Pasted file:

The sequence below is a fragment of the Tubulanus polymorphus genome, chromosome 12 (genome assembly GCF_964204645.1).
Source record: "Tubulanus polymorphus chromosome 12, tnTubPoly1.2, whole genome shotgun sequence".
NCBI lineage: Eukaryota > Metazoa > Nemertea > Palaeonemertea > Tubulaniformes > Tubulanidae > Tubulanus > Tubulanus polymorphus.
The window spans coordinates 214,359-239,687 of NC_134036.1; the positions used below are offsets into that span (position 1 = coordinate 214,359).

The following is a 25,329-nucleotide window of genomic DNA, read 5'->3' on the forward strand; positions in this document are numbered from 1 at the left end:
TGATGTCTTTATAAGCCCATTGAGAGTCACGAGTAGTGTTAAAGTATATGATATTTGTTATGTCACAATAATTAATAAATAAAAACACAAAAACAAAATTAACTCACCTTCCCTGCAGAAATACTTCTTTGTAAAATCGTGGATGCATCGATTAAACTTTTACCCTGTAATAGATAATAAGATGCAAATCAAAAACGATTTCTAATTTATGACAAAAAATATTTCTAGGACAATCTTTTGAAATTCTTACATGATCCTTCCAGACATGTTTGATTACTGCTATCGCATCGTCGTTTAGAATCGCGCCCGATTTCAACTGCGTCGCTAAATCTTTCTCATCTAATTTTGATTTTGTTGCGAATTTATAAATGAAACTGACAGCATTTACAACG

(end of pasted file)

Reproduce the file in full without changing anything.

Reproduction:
The sequence below is a fragment of the Tubulanus polymorphus genome, chromosome 12 (genome assembly GCF_964204645.1).
Source record: "Tubulanus polymorphus chromosome 12, tnTubPoly1.2, whole genome shotgun sequence".
NCBI lineage: Eukaryota > Metazoa > Nemertea > Palaeonemertea > Tubulaniformes > Tubulanidae > Tubulanus > Tubulanus polymorphus.
The window spans coordinates 214,359-239,687 of NC_134036.1; the positions used below are offsets into that span (position 1 = coordinate 214,359).

The following is a 25,329-nucleotide window of genomic DNA, read 5'->3' on the forward strand; positions in this document are numbered from 1 at the left end:
TGATGTCTTTATAAGCCCATTGAGAGTCACGAGTAGTGTTAAAGTATATGATATTTGTTATGTCACAATAATTAATAAATAAAAACACAAAAACAAAATTAACTCACCTTCCCTGCAGAAATACTTCTTTGTAAAATCGTGGATGCATCGATTAAACTTTTACCCTGTAATAGATAATAAGATGCAAATCAAAAACGATTTCTAATTTATGACAAAAAATATTTCTAGGACAATCTTTTGAAATTCTTACATGATCCTTCCAGACATGTTTGATTACTGCTATCGCATCGTCGTTTAGAATCGCGCCCGATTTCAACTGCGTCGCTAAATCTTTCTCATCTAATTTTGATTTTGTTGCGAATTTATAAATGAAACTGACAGCATTTACAACG